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Why I Do Not Support The Women’s March On Washington

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My name is Brittany Oliver and I’m a women’s rights activist in Baltimore, MD.

As a Black woman, I am once again let down by people who call themselves feminists. I have been marginalized by the movement and now, my guard is up.

Despite my posts being deleted from the national Facebook event page, I’ve continued to be very vocal in my disappointment in the political co-optation of the “One Million Women,” now known as the “March on Washington” which is scheduled for January 21, 2017 at Lincoln Memorial in Washington D.C.



In the beginning, you called your effort “One Million Woman,” and soon after being made aware you were co-opting a march led by Black women in 1997, then you decided to change the name to “March on Washington.” Well, little did you know, the “March on Washington” was yet another Black-led march that advocated for civil rights and culminated Dr. Martin Luther King Jr.’s “I Have a Dream” speech in 1963.

Overall, you all have co-opted the messaging of these two very important historical moments in Black history and it is unacceptable. Politically co-opting our efforts with “ALL WOMEN” and “ALL VOICES” is merely an attempt to erase the specific needs of Black people.

You changed the messaging from #BlackLivesMatter to #AllLivesMatter. Why?

Since you’ve been made aware, I have yet to see paid homage to the work of our leaders and ancestors. Furthermore, this march still does not have an anti-racist, anti-white supremacist agenda, which I’m sure you all know is an issue given the November 8 election results:


While I know you must be extremely proud of all the recent news coverage you’ve received, don’t forget to check out Fusion’s piece of your protest appropriation.

During the suffrage movement from 1848-1923, Black women were not even seen as human. White women who led equality campaigns in Washington, D.C. requested that black suffragists walk at the back of their parades. As a result, black women chose not to march at all and refused to participate. Isn’t it funny how history repeats itself?

This is why so many Black women and Black people of various identities struggle with connecting to mainstream feminism. It has so often failed to give us a platform to discuss how racial inequality relates to gender inequality. This doesn’t mean that we don’t care about equal rights across the board; it just means we can’t ignore the racism within the movement.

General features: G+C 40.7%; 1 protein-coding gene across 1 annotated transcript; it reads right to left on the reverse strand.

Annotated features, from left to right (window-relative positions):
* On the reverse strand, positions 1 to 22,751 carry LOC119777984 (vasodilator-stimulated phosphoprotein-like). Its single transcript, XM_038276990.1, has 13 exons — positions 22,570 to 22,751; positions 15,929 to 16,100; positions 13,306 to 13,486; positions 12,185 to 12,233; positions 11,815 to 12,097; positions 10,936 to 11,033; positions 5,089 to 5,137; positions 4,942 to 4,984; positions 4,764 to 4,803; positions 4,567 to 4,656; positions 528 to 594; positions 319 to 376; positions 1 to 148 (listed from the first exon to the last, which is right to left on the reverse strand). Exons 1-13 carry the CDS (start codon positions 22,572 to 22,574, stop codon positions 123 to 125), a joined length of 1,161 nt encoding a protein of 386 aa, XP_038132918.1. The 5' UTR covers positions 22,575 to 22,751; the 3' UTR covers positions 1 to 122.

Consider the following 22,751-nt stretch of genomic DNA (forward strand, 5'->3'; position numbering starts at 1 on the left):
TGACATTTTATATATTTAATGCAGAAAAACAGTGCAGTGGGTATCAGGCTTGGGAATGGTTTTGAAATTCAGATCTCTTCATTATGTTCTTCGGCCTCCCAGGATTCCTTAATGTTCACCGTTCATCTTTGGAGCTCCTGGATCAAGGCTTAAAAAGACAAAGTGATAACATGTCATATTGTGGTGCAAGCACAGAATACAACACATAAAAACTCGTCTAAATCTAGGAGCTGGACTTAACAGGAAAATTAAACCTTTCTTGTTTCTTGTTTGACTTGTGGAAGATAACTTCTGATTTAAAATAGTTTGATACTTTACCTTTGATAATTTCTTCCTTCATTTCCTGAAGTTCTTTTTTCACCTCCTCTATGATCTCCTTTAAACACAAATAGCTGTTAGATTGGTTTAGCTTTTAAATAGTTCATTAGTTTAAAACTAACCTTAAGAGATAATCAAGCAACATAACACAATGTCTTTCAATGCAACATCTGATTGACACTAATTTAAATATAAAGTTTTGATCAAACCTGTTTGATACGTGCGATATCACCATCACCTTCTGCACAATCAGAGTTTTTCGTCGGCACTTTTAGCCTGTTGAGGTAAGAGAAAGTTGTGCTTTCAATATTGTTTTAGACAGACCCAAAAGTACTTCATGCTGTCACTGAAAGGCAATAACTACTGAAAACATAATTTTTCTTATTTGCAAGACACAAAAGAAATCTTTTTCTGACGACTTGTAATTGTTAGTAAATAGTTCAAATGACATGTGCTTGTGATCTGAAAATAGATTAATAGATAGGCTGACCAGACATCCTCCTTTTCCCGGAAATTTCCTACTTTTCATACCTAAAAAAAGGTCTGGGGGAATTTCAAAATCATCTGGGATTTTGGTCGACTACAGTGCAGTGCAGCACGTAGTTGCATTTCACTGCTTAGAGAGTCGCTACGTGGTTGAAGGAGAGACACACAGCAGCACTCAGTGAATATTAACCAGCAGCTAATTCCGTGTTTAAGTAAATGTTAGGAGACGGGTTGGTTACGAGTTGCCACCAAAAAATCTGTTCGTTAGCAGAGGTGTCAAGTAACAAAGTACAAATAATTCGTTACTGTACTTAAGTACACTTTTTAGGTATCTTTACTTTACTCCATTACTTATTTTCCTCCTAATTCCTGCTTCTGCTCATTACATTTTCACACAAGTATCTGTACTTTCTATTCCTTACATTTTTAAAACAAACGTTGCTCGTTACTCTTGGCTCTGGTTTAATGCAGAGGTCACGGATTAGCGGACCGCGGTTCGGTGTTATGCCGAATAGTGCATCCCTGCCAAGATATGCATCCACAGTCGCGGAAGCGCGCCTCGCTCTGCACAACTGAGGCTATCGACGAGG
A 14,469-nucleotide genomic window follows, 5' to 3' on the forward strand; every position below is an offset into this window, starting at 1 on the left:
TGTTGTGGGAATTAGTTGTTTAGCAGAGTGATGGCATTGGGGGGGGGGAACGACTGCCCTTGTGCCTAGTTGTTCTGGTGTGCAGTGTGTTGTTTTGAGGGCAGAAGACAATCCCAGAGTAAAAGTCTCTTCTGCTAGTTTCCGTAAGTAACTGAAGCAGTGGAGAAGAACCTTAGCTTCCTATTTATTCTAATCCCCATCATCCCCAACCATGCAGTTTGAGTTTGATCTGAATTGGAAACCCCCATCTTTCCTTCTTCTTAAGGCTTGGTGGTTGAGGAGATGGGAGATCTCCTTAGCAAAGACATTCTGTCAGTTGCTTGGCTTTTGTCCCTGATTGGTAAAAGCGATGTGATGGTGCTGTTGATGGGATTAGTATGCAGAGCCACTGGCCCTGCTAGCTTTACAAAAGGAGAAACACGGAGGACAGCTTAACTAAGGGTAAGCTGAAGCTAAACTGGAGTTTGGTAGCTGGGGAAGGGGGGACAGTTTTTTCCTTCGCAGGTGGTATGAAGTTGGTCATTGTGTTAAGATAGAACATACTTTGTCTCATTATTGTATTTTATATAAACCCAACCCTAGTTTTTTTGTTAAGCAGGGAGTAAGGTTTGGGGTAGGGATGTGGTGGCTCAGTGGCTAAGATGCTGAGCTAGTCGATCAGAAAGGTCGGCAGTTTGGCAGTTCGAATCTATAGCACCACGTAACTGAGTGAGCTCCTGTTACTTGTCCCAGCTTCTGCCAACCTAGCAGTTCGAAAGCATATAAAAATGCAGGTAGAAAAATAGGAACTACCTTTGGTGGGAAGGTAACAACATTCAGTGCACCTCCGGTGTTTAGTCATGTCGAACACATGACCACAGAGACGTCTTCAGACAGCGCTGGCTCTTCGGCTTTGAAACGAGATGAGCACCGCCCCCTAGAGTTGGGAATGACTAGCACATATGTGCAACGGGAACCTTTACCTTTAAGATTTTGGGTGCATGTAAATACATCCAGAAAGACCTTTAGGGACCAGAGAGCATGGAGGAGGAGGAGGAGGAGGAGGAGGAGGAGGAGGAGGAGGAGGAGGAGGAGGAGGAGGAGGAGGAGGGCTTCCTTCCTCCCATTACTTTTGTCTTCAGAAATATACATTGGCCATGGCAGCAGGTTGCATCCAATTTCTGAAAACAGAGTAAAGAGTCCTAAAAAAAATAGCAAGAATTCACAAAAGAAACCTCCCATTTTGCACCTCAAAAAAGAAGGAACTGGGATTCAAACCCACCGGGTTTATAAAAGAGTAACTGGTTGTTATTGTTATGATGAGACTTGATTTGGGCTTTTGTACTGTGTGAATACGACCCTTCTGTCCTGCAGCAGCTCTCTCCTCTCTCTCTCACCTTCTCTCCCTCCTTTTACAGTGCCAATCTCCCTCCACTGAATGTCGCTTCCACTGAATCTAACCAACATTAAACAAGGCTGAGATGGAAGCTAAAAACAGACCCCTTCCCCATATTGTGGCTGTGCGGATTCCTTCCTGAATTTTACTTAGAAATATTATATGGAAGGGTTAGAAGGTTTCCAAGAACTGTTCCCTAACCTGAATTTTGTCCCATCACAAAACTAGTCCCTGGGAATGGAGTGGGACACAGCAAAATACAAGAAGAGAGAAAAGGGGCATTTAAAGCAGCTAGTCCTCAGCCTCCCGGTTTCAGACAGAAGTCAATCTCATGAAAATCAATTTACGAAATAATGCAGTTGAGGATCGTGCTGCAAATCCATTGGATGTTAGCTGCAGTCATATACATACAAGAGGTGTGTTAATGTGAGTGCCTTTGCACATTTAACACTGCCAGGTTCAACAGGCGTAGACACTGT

Sexism is NOT my only struggle. You don’t get to silence me or other Black women to dodge accountability of unpacking your racism.

Regardless of your intentions, white feminists should not be speaking for Black women or women of color unless asked to do so because that is what allyship looks like. Begging me to keep quiet because it makes you feel uncomfortable is not my problem.

The controversy you’ve created even caused your lead organizer in Maryland to step down:


In case you needed a reminder, this is what the March on Washington looked like in 1963:


And this is what the Million Woman March looked like in 1997:


This is the perfect example of how white supremacy disguised as white feminism can be incredibly damaging to Black bodies, Black culture and Black herstory.

If you haven’t already, I suggest reaching out to the original organizers of the Million Woman March because you owe them an apology:


My message is loud and clear: Black people already did this.

To sweep the hard work of the black struggle under the rug is a prime example of what NOT to do and yet here we are again.

I will not be attendance because it’s not worthy of my presence. From here on out, any march that do not support building social, political and economic power for Black women and their communities will not get my support. Why?

Because the white pantsuit you wore on Election Day was made possible by white women suffragists who stepped on the backs of my ancestors.

Never forget, it was Susan B. Anthony, who stated, “I will cut off this right arm of mine before I will ever work or demand the ballot for the Negro and not the woman.”

Lastly, your information packet says “These women recognized the need to be inclusive” and that’s not true. What actually happened is that you got called out for protest appropriation. It’s very important to be transparent about the intellectual and emotional labor it took to make you aware of your mistakes:


For everyone else reading this, I urge you to find a way to support local Black-led grassroots organizations in your communities. Donate, volunteer, spread the word, anything.

For reasons like this is exactly why they need you now more than ever.

A HUGE thanks to all those who have supported me in speaking out and taking a stand.

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